Here's Johnny - A fan letter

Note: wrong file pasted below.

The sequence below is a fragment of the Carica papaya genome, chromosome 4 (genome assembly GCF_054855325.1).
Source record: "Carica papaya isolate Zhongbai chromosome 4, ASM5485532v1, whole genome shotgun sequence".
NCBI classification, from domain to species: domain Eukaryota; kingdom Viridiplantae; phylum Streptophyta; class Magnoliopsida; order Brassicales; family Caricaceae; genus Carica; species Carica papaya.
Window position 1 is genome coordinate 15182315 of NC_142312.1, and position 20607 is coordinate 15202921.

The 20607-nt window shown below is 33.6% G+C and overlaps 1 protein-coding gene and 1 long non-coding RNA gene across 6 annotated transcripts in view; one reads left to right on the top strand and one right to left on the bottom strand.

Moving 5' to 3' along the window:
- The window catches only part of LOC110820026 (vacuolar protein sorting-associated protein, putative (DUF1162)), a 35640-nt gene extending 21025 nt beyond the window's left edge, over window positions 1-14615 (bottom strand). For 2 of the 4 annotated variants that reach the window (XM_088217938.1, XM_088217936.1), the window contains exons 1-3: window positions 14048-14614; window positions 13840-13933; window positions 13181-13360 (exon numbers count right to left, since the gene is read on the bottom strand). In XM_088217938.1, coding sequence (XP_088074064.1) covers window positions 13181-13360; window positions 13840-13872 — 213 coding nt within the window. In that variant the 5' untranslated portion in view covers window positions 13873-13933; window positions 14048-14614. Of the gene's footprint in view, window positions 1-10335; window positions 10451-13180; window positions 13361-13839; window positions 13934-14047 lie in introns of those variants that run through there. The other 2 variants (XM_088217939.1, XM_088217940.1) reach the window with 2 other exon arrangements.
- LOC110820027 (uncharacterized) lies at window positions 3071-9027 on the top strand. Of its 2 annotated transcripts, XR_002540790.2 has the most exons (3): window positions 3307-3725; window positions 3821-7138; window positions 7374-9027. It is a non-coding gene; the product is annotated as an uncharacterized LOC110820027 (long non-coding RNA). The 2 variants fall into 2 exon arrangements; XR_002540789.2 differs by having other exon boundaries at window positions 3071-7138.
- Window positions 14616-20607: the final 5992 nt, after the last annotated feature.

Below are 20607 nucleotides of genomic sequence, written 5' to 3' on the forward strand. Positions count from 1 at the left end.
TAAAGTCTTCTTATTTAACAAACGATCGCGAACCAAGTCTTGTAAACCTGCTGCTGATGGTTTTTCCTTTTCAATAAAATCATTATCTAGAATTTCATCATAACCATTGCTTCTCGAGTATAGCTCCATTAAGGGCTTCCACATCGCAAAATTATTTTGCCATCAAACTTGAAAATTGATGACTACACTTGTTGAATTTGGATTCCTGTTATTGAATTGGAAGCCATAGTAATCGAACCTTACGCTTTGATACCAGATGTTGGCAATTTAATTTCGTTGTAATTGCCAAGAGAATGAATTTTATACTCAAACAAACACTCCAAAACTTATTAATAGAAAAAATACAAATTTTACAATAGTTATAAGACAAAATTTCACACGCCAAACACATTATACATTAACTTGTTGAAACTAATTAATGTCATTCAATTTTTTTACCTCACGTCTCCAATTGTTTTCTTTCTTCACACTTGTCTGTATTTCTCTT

Some fan I am. While setting up the interview with Terrell Renfro about his attempt to throw a knuckleball for money after hardly picking one up for years, I asked him if he'd read "Ball Four." "Ball Four" is the 1969 diary of Seattle Pilots pitcher Jim Bouton, a former Yankees fireballer turned knuckleball pitcher after throwing his arm out who was, quite literally, hanging on to the game by his fingertips. It was the first unvarnished look inside a professional sports team, it became a bestseller, and it's listed among Time magazine's 100 greatest non-fiction books of all time. Renfro said he hadn't read it, but had recently spoken by phone with Bouton, the author of the best-selling book. He said Bouton was very helpful, but grew tired after a while - an after-effect of the stroke he suffered a few years ago. Argh. I didn't know. I go back a long way with "Ball Four." I found the paperback edition in my parent's study when I was nine or 10 years old - far too young to get every reference - but old enough to know I'd found a kindred spirit of sorts. Bouton introduced me to the word "iconoclast," which dictionary.com defines as "a person who attacks cherished beliefs, traditional institutions, etc., as being based on error or superstition." In terms of my journalistic career, I prefer the word "skeptic" over "cynic" - but you get the point. "Ball Four" made Bouton famous - even more so than when he'd won 39 games for the New York Yankees during the 1963 and 1964 seasons. It also made him something of a pariah. He was criticizing for telling the truth about the men who played and ran the game of baseball, warts and all - including himself. It wasn't until 1998, the year after his daughter, Laurie, died in an auto accident, that Bouton was invited back to the Yankees old-timers' game, and even then, it took a letter from his son to warm the heart of George Steinbrenner and company. "Ball Four" is, among other good things, one of the funniest books I've ever read. Hardly a diary entry goes by in which Bouton does not find something humorous in the behavior of teammates, coaches, fans and himself. With the help of co-author Leonard Shecter (who seems to have served primarily as editor), Bouton introduced the world to such terms as Baseball Annies (groupies), greenies (amphetamines), and beaver-shooting (the activities of Peeping Toms). Perhaps most important, he humanized athletes. Bouton wrote that he didn't go in for hero worship; that the worshiper must inevitably stoop to do so. However, I chose not to take that piece of advice when it came to Jim Bouton. Several years ago, I wrote a fan email to ol' number 56. Darned if he didn't call me back. It was Aug. 1, 2001, the day massive Minnesota Vikings lineman Korey Stringer collapsed and died during practice. We talked about that, and I'm pretty sure I complained a bit about the state of my then-chosen profession; how, in my humble opinion, I was paying something of a price for trying to be a journalist at a station where a consultant told me not to hang the "Golden J." We had a good chat, one I concluded by telling him that if he and his wife were ever in this neck of the woods, I'd be happy to serve as tour guide. Not long afterwards, I replaced my dog-eared and water-stained paperback of "Ball Four" with a new hardback sold online by Bouton. Buyers were given the option to have Bouton write an inscription, and I chose the punch line of a story he told about the day he approached a favorite big-league ballplayer for an autograph. The player looked down and said, "Take a hike, son." At my request, that's what Jim Bouton wrote on the inside cover of my copy of "Ball Four." After Renfro told me about his conversation with Bouton, I immediately did a Google search with the words "Jim Bouton" and "stroke." A July 1 story in the New York Times said that Bouton has had two strokes and suffers from cerebral amyloid angiopathy, a brain disease linked to dementia. It is not easy for him to communicate, but Bouton did what he could to help Renfro, a man he'd never met. That's my ol' buddy Jim. I wonder how many other strangers he's corresponded with over the years. Perhaps thousands. At the end of "Ball Four," long before Bouton knew how the book would be received, he wrote, "You see, you spend a good piece of your life gripping a baseball, and in the end, it turns out that it was the other way around all the time." The Times article noted, among other things, communication issues aside, that the 78-year-old Bouton can still throw a baseball for a strike. That was nice to read.